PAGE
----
Oil has been a huge factor in foreign relations for quite some time. Not only have countries gone to war over oil, but countries are completely dependent on the price of oil. That leaves countries like Saudi Arabia, Iran, and the UAE in control of the US economy. According to former President George W. Bush, "For too long our nation has been dependent on foreign oil... the way forward is through technology. We must continue changing the way America generates electric power." With the use of renewable energy, the energy will be homegrown, greatly decreasing our dependence on the world's fuel market. According to the US Energy Information Administration, in 2015 the US gross imports 9.45 million barrels of oil per day, or about 37 percent of all energy consumption, which is an all time low. That trend is only going to continue. In 2035 oil is supposed to shrink to 35 percent. On the other hand alternative energy accounts for only 10 percent today, but is expected to grow to 16 percent by 2035. This trend is only going to continue, therefore decreasing the US dependence on foreign oil.

Call to Action

Renewable energy will improve our daily lives by growing the economy, helping the environment, and improving our energy security. High paying American jobs are created, global warming will be stopped, also the US will be in control of our energy dependence. For more information about renewable energy go to https://www.nrel.gov/workingwithus/learning.html. Contact the Office of the Governor of Kansas at (877)-579-6757 to state your concerns about fossil fuels. Also reach the REG, Renewable Energy Group, toll free at 1 (888)-REG-8686 to see how you can help the renewable energy movement. On May 17, a protest in East Chicago will take place against oil tanks nearby. Call, protest, or learn more to do your part and make the world a better place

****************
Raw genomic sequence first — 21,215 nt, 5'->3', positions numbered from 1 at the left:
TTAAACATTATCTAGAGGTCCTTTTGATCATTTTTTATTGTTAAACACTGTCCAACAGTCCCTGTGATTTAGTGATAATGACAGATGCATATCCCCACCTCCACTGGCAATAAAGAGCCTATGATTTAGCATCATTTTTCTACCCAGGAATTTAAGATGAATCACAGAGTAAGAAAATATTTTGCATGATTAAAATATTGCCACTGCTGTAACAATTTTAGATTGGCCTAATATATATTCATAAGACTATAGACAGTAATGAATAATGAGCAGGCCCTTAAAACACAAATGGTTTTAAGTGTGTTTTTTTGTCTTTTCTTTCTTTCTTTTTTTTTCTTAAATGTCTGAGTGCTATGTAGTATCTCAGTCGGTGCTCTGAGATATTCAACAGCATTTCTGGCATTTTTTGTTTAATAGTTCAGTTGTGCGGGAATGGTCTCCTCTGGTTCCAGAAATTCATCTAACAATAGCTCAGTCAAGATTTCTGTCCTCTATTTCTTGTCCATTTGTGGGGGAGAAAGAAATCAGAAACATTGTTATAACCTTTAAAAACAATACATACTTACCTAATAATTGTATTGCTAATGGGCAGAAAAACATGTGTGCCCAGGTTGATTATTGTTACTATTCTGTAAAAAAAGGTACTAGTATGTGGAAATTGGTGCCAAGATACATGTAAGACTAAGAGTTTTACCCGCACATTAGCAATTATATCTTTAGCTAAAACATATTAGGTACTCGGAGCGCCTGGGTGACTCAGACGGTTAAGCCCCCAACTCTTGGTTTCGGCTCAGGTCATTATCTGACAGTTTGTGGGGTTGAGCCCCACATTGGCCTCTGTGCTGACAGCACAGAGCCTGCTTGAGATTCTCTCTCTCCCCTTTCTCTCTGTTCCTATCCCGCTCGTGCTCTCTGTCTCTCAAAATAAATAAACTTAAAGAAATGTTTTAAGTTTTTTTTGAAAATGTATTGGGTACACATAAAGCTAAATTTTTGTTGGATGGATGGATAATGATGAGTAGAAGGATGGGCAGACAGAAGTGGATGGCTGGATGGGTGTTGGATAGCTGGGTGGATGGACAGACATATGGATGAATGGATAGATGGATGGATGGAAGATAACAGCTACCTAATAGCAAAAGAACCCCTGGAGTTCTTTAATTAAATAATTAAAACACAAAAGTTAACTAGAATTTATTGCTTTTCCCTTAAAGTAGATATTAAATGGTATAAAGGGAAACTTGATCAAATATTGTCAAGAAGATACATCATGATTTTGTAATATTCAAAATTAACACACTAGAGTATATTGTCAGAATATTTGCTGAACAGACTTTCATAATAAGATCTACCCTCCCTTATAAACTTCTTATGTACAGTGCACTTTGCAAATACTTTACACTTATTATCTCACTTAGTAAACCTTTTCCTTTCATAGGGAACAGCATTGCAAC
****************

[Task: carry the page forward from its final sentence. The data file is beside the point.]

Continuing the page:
Credits:

Created with images by AshLM - "hoover dam nevada" • Pexels - "lake mountain range mountains" • byrev - "pollution smoke stack" • jp26jp - "oil rig industry refinery" • Wayne National Forest - "Wayne National Forest Solar Panel Construction" Works Cited "Benefits of Renewable Energy Use." Union of Concerned Scientists. N.p., n.d. Web. 14 Feb. 2017. By:, Prepared. "THE ECONOMIC BENEFITS OF KANSAS WIND ENERGY." THE ECONOMIC BENEFITS OF KANSAS WIND ENERGY (n.d.): n. pag. Web. Coal. Edited by Michael Logan, Detroit, Greenhaven Press, 2008. "Environmental Impacts of Renewable Energy Technologies." Union of Concerned Scientists. N.p., n.d. Web. 14 Feb. 2017. "Frances Beinecke." BrainyQuote.com. Xplore Inc, 2017. 16 February 2017. https://www.brainyquote.com/quotes/quotes/f/francesbei736944.html Issitt, Micah L., and Tom Warhol. "Alternative Energy Exploration: An Overview." Points Of View: Alternative Energy Exploration (2016): 1. Points of View Reference Center. Web. 1 Feb. 2017. "Natural Resources Defense Council." ProCon.org. 3 Mar. 2009, 9:03 a.m., alternativeenergy.procon.org/view.source.php?sourceID=6995 Rich, Alex K., and David C. Morley. "Point: The World Must Actively Explore Alternative Sources Of Energy." Points Of View: Alternative Energy Exploration (2016): 2. Points of View Reference Center. Web. 1 Feb. 2017. "Top 10 Pros and Cons." ProCon.org. 7 May 2009, 7:42 a.m., alternativeenergy.procon.org/view.resource.php?resourceID=001792 "U.S. Energy Information Administration - EIA - Independent Statistics and Analysis." How Much Petroleum Does the United States Import and Export? - FAQ - U.S. Energy Information Administration (EIA). N.p., n.d. Web. 07 Mar. 2017. <http://www.eia.gov/tools/faqs/faq.cfm?id=727&t=6>.